UKTC Archive

Re: Monetary Value of Minor Damage to Trees

Subject: Re: Monetary Value of Minor Damage to Trees
From: Wayne Tyson
Date: Jul 13 2019 22:24:01
I believe that all cuts (wounds) larger than, say(?), an inch (depending
upon the circumstances), should be immediately given a coat of orange
shellac (OS) or approved equal/superior, followed by bridge grafting as
soon as possible. The OS can be removed as the bridges are inserted and
flattened (sapwood to sapwood and cambium to cambium) as soon as possible.
Some chiseling might be required, and some chiseling of bark on the lower
side of the wound may require one or more "V" cuts to drain the cavity. A
rubber strip that will soon disintegrate should be wrapped around the
treatment site (leaving spaces for air circulation) and the tree or branch
to ensure complete contact of all living cells (dead cells can do more
damage than good). The goal should be to achieve complete mending in one
season. OS might need to be reapplied to some of the small places between
chiseled areas between the bridges.

If other means can be found that are superior, they could, of course, be
used, and I hope this esteemed collective will educate me accordingly. No
doubt better practices have been discovered since this "ancient" technique
was commonly used, and I look forward to receiving information on same, as
well as links to the disciplined research that established their

The work is not done until *all* necessary steps are taken to restore tree
integrity. More money in your pocket, and the client (not to mention the
public) gets far *more* than her (or his) money's worth than the low
bidders who ignore such steps. Need I mention that the tree patient also is
far better off?

*Here in the USA* there are two kinds of professional: One puts the buck
($) first, and the other puts *the work* first. There is a term for the
former, but we won't mention that here. It is imperative that "we" live up
to our highest standards. Practitioners who don't do professional (in the
latter sense) work should be held liable for the consequences in cases of
induced failures caused intentionally or through indifference or greed (to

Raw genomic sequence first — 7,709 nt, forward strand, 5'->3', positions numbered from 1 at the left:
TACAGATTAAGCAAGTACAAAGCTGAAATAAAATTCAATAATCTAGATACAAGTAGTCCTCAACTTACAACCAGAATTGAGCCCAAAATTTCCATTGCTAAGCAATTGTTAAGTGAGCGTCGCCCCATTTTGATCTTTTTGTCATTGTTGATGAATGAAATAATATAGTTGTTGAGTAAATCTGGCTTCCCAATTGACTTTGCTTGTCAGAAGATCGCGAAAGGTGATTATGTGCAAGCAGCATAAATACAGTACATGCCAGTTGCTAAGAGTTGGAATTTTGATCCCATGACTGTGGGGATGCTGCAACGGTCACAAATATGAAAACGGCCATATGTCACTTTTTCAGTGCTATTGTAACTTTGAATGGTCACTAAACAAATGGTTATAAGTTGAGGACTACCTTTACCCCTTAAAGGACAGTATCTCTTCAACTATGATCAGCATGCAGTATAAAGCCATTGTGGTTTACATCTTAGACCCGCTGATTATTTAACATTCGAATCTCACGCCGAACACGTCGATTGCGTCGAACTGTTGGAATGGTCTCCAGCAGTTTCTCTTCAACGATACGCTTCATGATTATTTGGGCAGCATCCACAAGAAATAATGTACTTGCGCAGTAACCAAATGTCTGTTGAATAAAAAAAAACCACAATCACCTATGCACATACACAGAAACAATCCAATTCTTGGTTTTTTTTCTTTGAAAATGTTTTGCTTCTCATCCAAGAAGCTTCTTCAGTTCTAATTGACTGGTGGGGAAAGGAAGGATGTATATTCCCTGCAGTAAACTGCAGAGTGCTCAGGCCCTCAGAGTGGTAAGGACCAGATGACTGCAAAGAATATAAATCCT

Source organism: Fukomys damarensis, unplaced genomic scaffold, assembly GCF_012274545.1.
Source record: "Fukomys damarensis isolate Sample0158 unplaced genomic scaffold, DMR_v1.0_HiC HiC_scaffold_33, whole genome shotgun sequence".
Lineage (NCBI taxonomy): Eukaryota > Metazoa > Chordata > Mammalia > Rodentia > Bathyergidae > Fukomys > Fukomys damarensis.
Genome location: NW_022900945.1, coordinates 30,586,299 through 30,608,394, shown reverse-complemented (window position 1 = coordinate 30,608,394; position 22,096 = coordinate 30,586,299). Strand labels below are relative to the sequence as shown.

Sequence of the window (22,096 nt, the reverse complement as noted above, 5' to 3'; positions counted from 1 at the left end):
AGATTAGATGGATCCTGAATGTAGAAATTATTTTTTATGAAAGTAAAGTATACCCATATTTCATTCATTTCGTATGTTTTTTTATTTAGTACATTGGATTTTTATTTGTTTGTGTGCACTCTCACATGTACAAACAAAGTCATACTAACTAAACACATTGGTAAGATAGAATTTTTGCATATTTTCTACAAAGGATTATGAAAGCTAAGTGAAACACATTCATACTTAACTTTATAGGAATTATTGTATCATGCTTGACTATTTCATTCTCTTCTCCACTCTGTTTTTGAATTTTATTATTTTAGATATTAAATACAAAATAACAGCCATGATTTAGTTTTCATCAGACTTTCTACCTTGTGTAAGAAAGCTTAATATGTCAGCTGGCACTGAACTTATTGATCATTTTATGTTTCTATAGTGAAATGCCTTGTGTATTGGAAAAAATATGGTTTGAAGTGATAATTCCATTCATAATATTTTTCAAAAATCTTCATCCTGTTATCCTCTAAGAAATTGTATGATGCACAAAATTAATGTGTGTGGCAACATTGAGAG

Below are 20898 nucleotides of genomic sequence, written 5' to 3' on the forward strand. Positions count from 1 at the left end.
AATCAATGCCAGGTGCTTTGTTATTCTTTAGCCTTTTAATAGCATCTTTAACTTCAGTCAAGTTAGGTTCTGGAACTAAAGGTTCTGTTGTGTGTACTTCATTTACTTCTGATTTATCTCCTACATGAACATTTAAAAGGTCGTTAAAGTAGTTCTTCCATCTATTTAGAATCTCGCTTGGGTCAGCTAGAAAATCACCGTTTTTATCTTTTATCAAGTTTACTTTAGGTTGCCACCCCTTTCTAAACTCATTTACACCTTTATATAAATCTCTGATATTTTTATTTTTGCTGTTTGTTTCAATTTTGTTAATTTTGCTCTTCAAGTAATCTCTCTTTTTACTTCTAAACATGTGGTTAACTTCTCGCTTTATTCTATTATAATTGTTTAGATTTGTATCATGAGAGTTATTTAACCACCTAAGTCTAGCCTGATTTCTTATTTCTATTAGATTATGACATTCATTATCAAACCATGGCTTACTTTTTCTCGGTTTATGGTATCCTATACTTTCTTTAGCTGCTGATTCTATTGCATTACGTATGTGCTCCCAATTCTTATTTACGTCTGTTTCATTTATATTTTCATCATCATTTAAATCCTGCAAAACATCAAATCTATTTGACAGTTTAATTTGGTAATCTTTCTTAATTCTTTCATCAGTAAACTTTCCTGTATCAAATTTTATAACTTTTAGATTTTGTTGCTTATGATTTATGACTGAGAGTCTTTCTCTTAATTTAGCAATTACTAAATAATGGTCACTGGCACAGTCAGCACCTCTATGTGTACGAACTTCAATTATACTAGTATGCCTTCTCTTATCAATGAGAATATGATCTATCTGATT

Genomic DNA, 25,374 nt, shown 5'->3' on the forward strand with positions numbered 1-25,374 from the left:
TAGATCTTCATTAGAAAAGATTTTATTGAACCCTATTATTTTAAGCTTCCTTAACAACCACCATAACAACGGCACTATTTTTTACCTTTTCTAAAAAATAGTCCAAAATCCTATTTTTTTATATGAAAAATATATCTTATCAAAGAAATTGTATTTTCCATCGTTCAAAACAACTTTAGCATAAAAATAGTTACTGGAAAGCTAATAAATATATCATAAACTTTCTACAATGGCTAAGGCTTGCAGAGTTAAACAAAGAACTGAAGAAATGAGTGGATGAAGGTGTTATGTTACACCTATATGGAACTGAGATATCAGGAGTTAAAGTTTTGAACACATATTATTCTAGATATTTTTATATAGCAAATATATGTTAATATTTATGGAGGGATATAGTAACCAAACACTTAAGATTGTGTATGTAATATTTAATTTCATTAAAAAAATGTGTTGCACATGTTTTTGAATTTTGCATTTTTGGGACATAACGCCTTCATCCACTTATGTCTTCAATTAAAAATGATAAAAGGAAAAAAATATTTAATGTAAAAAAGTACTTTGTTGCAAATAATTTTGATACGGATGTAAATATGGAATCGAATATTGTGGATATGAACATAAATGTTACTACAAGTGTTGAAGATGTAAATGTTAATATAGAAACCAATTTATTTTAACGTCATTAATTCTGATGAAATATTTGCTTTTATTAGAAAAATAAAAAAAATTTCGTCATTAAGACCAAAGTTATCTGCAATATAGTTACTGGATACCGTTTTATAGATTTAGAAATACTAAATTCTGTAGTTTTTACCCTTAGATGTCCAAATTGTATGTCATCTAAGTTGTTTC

under-bid the job--specifications writers please note).

I hope that this statement does not apply to any of this esteemed
collective, who I can tell from their posts that they are far more
knowledgeable and professional that just every yahoo who runs a chain saw
that pop up/off in this country. If there are respectable chain-saw owners
or operators who are learning more and more about trees and their
management, I hope they will follow the M. Mead dictum that continues to
serve me well: "The most important thing to know is what you don't know."
What I fear the most is the "expert" who knows everything.


On Sat, Jul 13, 2019 at 12:08 PM Pedro Calaza Martínez <>

        Dear Ivan, In Spain we use “Norma Granada” as a method to
calculate the value of trees (obligatory in Madrid, Barcelona, A Coruña and
more cities…). This method offers a section to calculate partial damage
(for example in trunk or roots). If the damage is over a determined % of
total damage, the value is total. Now We are working in a new version (the
last one is 2006) and we are including more services and disservices.
        Other option could be to calculate the value before and after the
damage and the difference between them is the lost value. Best wishes.

El 13 jul 2019, a las 18:02, Ivan Button, Crown Consultants <> escribió:

Can anyone point me towards any precedent whereby a diminution in value
has been ascribed to trees that have been damaged but not written off?
Damage such as bark wounds and broken branches caused by a neighbours
Bobcat for example.

Or does anyone have any suggestions as to how a diminution in value
might be ascribed to a mature tree with a small bark wound that is likely
to heal in 5 years or so (for example), or a larger one that might heal
over in 10 or 20 years but not without some decay setting in, or to a
branch that should be removed as a consequence of the damage.

I know that CAVAT, Hellliwell and itrees can be used to calculate the
value of a tree. I also know that a value can be attributed to the work
necessary to replace a tree or to prune out damaged branches. But what
about damage to part of a tree; damage that does not really require
additional maintenance costs; damage that might not even shorten the life
expectancy; but damage that upsets the aggrieved owner of the tree

How might a court value such damage?

Any suggestions and pointers will be greatly appreciated.


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The UKTC is supported by Bosky Trees arboricultural consultancy